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WILLIAM HARVEY was born on the 1st of April, 1578, at Folkestone, on the southern coast of Kent. He was the eldest of nine children ; of the rest little more is known than that several of the brothers were among the most eminent merchants in the city of London during the reigns of the two first Stuarts. His father, Thomas Harvey, followed no profession. He married Joanna Falke, at the age of twenty, and lived upon his own estate at Folkestone. This property devolved 'by inheritance upon his eldest son; and the greatest part of




it was eventually bequeathed by him to the college at which he was educated.

At ten years of age he commenced his studies at the grammar school in Canterbury; and upon the 31st of May, 1593, soon after the completion of his fifteenth year, was admitted as a pensioner at Caius College, Cambridge.

At that time a familiar acquaintance with logic and the learned languages was indispensable as a first step in the prosecution of all the branches of science, especially of medicine: and the skill with which Harvey avails himself of the scholastic form of reasoning in his great work on the Circulation, with the elegant Latin style of all his writings, particularly of his latest work on the Generation of Animals, afford a sufficient proof of his diligence in the prosecution of these preliminary studies during the next four years which he spent at Cambridge. The two next were occupied in visiting the principal cities and seminaries of the Continent. He then prepared to address himself to those investigations to which the rest of his life was devoted ; and the scene of his introduction to them could not have been better chosen than at the University of Padua, where he became a student in his twenty-second year.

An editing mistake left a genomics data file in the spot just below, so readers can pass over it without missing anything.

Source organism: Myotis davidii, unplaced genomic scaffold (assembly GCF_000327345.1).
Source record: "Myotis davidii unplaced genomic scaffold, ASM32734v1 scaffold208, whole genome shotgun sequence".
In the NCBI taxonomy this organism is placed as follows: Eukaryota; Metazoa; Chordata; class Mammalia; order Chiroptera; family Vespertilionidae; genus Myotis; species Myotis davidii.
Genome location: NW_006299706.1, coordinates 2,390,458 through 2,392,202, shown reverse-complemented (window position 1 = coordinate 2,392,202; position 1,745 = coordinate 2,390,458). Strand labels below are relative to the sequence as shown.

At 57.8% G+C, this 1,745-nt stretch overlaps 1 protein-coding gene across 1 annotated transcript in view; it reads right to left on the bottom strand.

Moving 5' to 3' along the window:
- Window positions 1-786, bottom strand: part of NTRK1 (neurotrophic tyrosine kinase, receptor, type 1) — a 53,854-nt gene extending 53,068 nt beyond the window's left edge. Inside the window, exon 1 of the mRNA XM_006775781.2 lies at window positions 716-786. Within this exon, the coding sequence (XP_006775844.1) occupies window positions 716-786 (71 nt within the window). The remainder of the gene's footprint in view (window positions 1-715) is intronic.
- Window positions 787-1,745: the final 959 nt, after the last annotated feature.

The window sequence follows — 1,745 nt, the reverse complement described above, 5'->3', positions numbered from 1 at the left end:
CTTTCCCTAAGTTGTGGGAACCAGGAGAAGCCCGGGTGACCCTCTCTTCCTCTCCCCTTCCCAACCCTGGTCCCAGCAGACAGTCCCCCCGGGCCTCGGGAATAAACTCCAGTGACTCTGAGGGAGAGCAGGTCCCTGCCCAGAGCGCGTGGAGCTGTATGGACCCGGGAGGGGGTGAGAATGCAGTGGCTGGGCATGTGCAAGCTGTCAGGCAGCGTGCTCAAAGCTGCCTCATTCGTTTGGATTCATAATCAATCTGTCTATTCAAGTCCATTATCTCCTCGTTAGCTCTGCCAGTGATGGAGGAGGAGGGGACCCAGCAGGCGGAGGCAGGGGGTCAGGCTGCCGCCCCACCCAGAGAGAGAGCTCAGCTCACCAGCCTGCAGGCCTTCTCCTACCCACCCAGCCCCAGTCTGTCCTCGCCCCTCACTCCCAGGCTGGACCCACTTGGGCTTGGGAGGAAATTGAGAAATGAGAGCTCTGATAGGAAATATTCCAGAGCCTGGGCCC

The ancient physicians gathered what they knew of anatomy from inaccurate dissections of the lower animals : and the slender knowledge thus acquired, however inadequate to unfold the complicated functions of the human frame, was abundantly sufficient as a basis for conjecture, of which they took full advantage. With them every thing became easy to explain, precisely because nothing was understood ; and the nature and treatment of disease, the great object of medicine and of its subsidiary sciences, was hardily abandoned to the conduct of the imagination, and sought for literally among the stars. Nevertheless, so firmly was their authority established, that even down to the close of the sixteenth century, the naturalists of Europe still continued to derive all their physiology, and the greater part of their anatomy and medicine, from the works of Aristotle and

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